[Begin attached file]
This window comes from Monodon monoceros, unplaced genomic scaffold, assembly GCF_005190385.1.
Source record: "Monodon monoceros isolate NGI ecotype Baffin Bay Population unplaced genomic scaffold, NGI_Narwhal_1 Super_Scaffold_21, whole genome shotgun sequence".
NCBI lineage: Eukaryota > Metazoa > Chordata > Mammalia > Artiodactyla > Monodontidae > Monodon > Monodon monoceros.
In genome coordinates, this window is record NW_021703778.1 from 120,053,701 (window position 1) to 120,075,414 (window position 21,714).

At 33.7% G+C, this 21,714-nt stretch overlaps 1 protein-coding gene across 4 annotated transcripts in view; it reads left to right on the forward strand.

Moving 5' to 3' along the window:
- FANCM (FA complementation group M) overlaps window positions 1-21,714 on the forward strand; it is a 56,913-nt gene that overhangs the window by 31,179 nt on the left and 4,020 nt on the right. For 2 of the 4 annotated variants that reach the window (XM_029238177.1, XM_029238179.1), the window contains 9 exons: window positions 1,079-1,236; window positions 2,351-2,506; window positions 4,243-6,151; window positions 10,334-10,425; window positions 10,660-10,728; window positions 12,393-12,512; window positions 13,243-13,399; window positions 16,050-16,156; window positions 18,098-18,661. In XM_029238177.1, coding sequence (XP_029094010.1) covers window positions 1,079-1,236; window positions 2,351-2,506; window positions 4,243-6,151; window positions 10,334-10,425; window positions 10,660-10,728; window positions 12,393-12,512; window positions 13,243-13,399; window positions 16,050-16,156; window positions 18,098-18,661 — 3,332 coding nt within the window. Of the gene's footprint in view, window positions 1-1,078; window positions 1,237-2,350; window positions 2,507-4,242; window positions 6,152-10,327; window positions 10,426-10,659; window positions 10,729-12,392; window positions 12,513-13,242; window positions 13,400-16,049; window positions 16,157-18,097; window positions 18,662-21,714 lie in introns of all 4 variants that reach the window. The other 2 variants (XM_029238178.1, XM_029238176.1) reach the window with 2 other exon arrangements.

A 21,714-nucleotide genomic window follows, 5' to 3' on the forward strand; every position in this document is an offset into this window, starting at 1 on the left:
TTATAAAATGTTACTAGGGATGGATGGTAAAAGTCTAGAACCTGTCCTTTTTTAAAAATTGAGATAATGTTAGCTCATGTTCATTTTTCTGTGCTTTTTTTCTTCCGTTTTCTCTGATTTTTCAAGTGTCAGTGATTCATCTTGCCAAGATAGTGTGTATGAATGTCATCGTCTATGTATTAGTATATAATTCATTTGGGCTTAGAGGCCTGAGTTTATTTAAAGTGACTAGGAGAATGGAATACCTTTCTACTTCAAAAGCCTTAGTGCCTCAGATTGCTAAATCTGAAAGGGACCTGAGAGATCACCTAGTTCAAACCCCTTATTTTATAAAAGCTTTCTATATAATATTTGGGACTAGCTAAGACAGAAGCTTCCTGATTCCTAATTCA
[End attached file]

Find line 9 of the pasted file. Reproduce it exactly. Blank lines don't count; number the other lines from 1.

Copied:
TTATAAAATGTTACTAGGGATGGATGGTAAAAGTCTAGAACCTGTCCTTTTTTAAAAATTGAGATAATGTTAGCTCATGTTCATTTTTCTGTGCTTTTTTTCTTCCGTTTTCTCTGATTTTTCAAGTGTCAGTGATTCATCTTGCCAAGATAGTGTGTATGAATGTCATCGTCTATGTATTAGTATATAATTCATTTGGGCTTAGAGGCCTGAGTTTATTTAAAGTGACTAGGAGAATGGAATACCTTTCTACTTCAAAAGCCTTAGTGCCTCAGATTGCTAAATCTGAAAGGGACCTGAGAGATCACCTAGTTCAAACCCCTTATTTTATAAAAGCTTTCTATATAATATTTGGGACTAGCTAAGACAGAAGCTTCCTGATTCCTAATTCA